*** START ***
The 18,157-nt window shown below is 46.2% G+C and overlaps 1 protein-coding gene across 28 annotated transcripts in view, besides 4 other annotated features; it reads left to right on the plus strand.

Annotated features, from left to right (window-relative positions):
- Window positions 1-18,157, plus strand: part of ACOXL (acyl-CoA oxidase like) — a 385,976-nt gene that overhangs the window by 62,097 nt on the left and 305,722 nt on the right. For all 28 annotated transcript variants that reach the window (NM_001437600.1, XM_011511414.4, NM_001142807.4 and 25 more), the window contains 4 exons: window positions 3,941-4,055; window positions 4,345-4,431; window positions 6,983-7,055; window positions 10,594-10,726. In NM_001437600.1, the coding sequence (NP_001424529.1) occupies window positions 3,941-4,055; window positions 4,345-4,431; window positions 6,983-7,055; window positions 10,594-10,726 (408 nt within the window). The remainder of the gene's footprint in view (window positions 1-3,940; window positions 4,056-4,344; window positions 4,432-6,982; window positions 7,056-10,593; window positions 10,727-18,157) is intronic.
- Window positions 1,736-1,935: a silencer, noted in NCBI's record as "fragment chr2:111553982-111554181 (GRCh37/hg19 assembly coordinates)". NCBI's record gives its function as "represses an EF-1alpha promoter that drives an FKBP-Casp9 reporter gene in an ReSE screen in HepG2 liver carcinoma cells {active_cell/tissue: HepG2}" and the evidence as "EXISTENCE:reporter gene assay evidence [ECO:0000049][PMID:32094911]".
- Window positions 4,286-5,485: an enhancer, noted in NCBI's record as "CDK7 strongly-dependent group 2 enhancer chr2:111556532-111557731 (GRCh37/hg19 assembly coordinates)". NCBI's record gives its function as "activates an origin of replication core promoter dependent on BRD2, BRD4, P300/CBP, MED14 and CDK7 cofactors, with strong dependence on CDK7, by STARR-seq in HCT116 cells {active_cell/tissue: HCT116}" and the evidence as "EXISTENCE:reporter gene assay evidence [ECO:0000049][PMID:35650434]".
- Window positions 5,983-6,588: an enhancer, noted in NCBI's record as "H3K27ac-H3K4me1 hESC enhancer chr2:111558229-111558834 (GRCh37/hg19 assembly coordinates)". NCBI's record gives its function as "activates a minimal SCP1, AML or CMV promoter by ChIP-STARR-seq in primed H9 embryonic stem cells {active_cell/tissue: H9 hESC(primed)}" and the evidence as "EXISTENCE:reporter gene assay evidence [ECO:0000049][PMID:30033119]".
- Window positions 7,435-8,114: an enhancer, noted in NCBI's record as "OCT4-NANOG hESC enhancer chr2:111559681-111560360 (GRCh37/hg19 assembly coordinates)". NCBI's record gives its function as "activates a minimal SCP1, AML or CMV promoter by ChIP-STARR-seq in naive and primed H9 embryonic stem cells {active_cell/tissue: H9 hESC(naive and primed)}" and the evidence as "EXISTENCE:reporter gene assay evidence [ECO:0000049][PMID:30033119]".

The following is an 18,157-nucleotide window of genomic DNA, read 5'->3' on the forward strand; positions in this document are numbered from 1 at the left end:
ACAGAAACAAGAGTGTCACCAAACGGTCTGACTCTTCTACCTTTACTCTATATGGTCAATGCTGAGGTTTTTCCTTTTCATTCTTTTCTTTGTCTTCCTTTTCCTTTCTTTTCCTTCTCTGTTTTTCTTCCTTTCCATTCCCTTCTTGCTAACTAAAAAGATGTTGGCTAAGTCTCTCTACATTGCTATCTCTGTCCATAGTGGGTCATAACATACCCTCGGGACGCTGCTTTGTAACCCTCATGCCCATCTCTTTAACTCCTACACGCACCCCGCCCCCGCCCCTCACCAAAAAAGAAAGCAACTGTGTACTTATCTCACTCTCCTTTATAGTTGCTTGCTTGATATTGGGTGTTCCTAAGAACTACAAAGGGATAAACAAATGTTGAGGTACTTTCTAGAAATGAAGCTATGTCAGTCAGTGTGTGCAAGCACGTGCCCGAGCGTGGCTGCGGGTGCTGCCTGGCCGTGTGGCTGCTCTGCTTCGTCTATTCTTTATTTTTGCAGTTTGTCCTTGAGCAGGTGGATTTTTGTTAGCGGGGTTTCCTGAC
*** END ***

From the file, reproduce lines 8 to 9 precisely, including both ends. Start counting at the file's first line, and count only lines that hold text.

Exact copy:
The following is an 18,157-nucleotide window of genomic DNA, read 5'->3' on the forward strand; positions in this document are numbered from 1 at the left end:
ACAGAAACAAGAGTGTCACCAAACGGTCTGACTCTTCTACCTTTACTCTATATGGTCAATGCTGAGGTTTTTCCTTTTCATTCTTTTCTTTGTCTTCCTTTTCCTTTCTTTTCCTTCTCTGTTTTTCTTCCTTTCCATTCCCTTCTTGCTAACTAAAAAGATGTTGGCTAAGTCTCTCTACATTGCTATCTCTGTCCATAGTGGGTCATAACATACCCTCGGGACGCTGCTTTGTAACCCTCATGCCCATCTCTTTAACTCCTACACGCACCCCGCCCCCGCCCCTCACCAAAAAAGAAAGCAACTGTGTACTTATCTCACTCTCCTTTATAGTTGCTTGCTTGATATTGGGTGTTCCTAAGAACTACAAAGGGATAAACAAATGTTGAGGTACTTTCTAGAAATGAAGCTATGTCAGTCAGTGTGTGCAAGCACGTGCCCGAGCGTGGCTGCGGGTGCTGCCTGGCCGTGTGGCTGCTCTGCTTCGTCTATTCTTTATTTTTGCAGTTTGTCCTTGAGCAGGTGGATTTTTGTTAGCGGGGTTTCCTGAC